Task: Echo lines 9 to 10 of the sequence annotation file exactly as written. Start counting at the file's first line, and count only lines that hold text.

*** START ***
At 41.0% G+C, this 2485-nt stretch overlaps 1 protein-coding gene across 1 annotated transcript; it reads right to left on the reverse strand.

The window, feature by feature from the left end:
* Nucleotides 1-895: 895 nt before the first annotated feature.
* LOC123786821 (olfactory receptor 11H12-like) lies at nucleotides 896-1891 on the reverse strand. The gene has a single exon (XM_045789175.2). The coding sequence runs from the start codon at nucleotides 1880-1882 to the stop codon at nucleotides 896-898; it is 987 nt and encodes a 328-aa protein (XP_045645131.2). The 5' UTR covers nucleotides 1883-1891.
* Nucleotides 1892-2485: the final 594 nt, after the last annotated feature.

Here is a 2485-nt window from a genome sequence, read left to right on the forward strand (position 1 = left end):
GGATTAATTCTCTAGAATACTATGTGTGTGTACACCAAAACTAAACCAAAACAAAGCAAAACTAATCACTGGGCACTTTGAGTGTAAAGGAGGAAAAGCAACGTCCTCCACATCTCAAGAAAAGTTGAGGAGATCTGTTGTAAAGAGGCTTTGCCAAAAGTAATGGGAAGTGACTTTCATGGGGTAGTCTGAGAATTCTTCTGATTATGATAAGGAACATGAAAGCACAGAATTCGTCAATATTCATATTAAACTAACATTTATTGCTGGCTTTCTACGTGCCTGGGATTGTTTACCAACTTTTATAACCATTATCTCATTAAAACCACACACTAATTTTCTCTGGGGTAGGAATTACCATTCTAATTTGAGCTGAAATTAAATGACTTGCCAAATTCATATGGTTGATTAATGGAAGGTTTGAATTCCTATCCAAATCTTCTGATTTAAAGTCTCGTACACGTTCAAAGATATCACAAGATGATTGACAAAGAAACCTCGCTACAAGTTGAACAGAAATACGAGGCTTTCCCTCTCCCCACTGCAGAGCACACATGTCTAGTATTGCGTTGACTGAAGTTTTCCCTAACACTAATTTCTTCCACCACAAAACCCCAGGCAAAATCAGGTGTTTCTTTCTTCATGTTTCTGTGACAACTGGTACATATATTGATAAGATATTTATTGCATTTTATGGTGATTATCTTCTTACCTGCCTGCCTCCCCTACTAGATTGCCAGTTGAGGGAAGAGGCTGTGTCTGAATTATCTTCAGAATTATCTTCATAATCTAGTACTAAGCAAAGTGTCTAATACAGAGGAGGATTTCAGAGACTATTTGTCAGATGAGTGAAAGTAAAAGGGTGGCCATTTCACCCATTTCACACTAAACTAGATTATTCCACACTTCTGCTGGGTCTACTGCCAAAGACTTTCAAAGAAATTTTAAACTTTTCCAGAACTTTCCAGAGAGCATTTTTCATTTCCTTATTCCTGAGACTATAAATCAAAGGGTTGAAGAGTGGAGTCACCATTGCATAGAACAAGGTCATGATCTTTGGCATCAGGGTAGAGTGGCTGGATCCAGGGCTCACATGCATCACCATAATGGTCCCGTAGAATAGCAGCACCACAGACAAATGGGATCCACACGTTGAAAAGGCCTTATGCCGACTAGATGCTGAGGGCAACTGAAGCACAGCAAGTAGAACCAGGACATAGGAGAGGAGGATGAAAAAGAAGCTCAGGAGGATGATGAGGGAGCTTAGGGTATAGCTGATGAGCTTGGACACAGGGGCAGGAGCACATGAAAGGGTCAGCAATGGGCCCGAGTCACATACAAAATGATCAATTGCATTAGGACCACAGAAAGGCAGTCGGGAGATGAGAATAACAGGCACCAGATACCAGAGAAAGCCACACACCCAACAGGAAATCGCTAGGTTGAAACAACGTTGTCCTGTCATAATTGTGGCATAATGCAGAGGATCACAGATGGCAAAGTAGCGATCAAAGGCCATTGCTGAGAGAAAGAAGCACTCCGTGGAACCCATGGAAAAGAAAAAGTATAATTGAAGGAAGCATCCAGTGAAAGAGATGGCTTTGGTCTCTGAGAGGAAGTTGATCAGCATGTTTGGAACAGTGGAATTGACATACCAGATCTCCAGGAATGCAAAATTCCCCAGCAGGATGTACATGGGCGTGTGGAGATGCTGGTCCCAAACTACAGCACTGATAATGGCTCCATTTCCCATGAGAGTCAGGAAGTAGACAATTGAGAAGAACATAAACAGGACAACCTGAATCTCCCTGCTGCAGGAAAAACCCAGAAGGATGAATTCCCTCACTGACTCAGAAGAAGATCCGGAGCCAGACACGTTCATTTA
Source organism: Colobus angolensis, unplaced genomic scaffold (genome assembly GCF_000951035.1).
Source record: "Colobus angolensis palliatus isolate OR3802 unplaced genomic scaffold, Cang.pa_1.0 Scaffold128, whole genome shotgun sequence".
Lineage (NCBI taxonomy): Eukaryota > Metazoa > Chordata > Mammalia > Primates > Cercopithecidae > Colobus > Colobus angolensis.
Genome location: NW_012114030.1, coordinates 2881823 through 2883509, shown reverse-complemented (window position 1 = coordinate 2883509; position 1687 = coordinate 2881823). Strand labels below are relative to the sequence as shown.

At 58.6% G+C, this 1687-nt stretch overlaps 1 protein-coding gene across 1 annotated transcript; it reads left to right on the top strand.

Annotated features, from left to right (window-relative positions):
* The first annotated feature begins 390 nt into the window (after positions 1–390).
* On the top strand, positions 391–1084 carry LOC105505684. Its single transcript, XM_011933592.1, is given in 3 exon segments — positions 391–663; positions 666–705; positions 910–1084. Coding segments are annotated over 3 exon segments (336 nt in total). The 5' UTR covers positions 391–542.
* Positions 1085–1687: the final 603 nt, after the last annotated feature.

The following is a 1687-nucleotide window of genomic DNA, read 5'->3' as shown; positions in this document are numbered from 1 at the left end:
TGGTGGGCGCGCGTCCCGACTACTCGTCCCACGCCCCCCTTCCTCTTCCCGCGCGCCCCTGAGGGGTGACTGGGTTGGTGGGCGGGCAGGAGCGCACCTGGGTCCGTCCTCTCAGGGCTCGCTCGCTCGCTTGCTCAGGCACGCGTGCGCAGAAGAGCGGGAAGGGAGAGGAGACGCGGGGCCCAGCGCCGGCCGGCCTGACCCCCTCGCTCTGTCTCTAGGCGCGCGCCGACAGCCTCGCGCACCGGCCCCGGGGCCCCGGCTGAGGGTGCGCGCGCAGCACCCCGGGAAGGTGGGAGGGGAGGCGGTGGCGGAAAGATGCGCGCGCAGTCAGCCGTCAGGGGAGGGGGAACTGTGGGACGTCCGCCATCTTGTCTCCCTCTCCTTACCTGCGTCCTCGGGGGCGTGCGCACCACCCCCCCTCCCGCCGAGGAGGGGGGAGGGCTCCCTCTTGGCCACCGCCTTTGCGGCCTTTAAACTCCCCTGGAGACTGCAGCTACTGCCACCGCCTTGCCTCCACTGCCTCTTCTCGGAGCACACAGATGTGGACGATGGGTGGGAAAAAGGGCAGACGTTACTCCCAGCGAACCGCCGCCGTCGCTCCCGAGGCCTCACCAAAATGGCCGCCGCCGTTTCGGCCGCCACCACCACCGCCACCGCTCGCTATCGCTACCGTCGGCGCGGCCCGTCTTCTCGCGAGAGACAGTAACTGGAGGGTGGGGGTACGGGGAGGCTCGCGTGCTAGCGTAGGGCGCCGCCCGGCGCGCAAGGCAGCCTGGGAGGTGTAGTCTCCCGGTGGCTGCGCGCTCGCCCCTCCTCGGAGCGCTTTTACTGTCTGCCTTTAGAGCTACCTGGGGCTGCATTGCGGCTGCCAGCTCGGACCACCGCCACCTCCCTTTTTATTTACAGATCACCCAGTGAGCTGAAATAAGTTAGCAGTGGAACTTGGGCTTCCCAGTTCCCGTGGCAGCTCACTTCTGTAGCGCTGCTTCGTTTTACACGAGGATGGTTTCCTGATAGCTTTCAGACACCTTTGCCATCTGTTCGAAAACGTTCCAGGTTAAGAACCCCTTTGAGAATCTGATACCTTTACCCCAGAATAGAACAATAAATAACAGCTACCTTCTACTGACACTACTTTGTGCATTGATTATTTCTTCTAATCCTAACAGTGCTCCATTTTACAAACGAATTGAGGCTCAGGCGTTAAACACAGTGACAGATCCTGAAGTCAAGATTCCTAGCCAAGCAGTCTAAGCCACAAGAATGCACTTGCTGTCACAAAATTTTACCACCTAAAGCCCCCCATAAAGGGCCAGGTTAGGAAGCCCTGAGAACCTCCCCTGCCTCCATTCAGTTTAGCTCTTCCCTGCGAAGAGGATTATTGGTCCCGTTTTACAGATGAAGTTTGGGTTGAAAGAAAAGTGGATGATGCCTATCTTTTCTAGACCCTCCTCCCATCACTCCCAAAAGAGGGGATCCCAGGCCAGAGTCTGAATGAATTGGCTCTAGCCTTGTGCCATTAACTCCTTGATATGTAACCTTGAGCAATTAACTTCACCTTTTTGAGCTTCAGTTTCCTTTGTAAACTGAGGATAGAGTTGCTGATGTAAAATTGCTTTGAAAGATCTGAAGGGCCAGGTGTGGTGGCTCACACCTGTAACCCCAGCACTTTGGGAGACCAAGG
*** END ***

Source record: "Colobus angolensis palliatus isolate OR3802 unplaced genomic scaffold, Cang.pa_1.0 Scaffold128, whole genome shotgun sequence".
Lineage (NCBI taxonomy): Eukaryota > Metazoa > Chordata > Mammalia > Primates > Cercopithecidae > Colobus > Colobus angolensis.